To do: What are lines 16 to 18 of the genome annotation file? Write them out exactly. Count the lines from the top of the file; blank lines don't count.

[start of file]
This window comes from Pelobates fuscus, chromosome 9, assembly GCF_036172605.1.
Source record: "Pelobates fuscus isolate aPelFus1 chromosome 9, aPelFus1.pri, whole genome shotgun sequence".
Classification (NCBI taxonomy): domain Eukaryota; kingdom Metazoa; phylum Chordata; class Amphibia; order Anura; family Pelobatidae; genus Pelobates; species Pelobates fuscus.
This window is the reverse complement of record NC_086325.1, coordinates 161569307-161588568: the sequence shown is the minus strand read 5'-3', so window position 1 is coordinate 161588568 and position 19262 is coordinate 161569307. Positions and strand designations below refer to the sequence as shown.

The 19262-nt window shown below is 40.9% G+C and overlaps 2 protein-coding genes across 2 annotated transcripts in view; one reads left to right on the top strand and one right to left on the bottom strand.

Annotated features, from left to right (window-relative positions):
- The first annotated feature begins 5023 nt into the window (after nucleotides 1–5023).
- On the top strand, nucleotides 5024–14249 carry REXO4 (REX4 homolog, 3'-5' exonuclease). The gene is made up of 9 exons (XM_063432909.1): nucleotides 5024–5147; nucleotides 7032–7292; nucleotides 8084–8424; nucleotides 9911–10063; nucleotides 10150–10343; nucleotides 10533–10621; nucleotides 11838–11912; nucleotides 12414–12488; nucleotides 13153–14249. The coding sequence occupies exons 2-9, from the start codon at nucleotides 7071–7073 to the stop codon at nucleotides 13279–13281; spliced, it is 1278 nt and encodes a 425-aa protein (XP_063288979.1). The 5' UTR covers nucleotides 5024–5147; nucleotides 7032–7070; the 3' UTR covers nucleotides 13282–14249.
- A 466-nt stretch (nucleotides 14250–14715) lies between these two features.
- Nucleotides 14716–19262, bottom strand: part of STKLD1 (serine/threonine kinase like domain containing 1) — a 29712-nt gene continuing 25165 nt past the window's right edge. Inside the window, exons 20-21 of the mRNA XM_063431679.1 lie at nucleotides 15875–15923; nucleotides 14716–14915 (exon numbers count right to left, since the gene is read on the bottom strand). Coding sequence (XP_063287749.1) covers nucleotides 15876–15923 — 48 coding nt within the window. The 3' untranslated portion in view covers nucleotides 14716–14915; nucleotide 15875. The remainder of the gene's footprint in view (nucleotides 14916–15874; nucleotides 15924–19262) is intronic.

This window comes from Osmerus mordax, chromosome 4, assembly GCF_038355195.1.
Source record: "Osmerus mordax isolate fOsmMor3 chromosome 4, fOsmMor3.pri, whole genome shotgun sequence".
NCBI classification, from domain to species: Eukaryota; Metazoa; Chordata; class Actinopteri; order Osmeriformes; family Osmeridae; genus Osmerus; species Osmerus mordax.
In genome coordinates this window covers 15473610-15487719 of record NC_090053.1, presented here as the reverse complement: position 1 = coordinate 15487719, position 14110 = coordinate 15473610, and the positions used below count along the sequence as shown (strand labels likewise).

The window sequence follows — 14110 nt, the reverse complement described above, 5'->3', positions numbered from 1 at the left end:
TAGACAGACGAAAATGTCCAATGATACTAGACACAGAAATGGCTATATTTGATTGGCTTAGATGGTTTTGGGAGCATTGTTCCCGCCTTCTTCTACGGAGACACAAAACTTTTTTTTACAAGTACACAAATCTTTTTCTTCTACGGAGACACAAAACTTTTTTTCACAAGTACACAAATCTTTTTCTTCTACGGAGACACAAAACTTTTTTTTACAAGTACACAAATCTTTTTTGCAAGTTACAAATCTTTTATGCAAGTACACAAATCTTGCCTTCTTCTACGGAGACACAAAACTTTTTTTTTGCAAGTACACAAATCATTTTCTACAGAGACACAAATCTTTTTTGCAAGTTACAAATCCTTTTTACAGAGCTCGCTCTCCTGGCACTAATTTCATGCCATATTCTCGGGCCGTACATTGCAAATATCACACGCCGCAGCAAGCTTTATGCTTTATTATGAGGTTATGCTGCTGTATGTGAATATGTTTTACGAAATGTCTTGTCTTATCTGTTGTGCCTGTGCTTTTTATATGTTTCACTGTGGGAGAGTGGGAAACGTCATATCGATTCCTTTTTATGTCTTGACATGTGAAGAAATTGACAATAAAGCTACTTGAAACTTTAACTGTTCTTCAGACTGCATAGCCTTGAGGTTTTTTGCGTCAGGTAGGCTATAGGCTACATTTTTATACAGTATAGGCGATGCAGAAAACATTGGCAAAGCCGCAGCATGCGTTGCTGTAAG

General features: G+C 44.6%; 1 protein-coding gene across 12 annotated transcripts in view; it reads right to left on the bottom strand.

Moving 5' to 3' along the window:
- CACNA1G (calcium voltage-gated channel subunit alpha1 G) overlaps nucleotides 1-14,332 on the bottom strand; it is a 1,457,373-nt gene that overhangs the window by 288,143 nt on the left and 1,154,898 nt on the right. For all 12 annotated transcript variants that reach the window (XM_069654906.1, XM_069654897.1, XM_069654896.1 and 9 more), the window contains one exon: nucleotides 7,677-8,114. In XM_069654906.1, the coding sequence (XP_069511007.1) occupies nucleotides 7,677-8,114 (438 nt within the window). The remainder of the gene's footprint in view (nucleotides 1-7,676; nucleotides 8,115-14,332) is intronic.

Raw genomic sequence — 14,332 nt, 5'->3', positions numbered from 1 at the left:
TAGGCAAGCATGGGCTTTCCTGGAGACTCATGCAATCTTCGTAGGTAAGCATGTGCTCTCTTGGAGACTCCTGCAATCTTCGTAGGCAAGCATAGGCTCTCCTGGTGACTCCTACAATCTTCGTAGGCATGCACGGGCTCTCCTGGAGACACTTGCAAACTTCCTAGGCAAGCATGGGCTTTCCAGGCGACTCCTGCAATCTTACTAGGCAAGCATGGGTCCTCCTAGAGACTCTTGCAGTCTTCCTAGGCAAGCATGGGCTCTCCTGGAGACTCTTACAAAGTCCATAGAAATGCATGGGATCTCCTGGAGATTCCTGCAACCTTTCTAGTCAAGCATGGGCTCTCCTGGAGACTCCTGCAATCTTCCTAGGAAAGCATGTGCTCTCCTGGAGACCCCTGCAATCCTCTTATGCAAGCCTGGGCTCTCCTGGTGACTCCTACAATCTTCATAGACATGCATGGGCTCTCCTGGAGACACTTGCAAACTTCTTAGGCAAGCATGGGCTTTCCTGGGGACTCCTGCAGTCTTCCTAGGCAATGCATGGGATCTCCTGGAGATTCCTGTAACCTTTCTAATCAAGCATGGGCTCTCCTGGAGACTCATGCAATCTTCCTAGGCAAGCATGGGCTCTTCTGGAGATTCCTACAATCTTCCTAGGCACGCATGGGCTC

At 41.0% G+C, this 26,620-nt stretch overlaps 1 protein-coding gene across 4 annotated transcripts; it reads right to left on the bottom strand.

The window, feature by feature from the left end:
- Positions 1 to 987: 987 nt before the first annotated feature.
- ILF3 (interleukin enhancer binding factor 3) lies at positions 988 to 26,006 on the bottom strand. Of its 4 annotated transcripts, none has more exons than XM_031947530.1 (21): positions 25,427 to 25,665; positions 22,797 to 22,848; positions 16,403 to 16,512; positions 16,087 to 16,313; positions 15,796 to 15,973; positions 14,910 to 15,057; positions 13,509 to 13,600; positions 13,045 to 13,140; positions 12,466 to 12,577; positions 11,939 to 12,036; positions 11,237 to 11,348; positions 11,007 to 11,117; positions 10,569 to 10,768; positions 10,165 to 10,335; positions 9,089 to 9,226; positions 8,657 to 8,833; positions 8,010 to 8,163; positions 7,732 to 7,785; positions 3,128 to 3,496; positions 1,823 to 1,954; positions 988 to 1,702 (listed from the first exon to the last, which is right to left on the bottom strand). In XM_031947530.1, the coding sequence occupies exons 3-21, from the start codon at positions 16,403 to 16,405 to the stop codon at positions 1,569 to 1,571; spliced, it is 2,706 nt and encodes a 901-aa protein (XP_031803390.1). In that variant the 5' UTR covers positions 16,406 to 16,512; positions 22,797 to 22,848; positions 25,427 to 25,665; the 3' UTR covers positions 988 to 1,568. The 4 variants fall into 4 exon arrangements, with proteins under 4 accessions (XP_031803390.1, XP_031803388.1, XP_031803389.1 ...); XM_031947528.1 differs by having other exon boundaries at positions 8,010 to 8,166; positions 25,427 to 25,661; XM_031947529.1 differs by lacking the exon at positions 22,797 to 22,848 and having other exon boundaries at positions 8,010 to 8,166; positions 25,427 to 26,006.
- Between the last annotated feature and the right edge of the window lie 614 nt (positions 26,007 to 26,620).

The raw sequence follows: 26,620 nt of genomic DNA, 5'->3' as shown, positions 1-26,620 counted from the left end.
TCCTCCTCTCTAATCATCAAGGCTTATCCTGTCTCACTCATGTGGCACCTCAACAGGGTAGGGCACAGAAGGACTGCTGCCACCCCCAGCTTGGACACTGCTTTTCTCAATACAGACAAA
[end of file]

TAGACAGACGAAAATGTCCAATGATACTAGACACAGAAATGGCTATATTTGATTGGCTTAGATGGTTTTGGGAGCATTGTTCCCGCCTTCTTCTACGGAGACACAAAACTTTTTTTTACAAGTACACAAATCTTTTTCTTCTACGGAGACACAAAACTTTTTTTCACAAGTACACAAATCTTTTTCTTCTACGGAGACACAAAACTTTTTTTTACAAGTACACAAATCTTTTTTGCAAGTTACAAATCTTTTATGCAAGTACACAAATCTTGCCTTCTTCTACGGAGACACAAAACTTTTTTTTTGCAAGTACACAAATCATTTTCTACAGAGACACAAATCTTTTTTGCAAGTTACAAATCCTTTTTACAGAGCTCGCTCTCCTGGCACTAATTTCATGCCATATTCTCGGGCCGTACATTGCAAATATCACACGCCGCAGCAAGCTTTATGCTTTATTATGAGGTTATGCTGCTGTATGTGAATATGTTTTACGAAATGTCTTGTCTTATCTGTTGTGCCTGTGCTTTTTATATGTTTCACTGTGGGAGAGTGGGAAACGTCATATCGATTCCTTTTTATGTCTTGACATGTGAAGAAATTGACAATAAAGCTACTTGAAACTTTAACTGTTCTTCAGACTGCATAGCCTTGAGGTTTTTTGCGTCAGGTAGGCTATAGGCTACATTTTTATACAGTATAGGCGATGCAGAAAACATTGGCAAAGCCGCAGCATGCGTTGCTGTAAG

General features: G+C 44.6%; 1 protein-coding gene across 12 annotated transcripts in view; it reads right to left on the bottom strand.

Moving 5' to 3' along the window: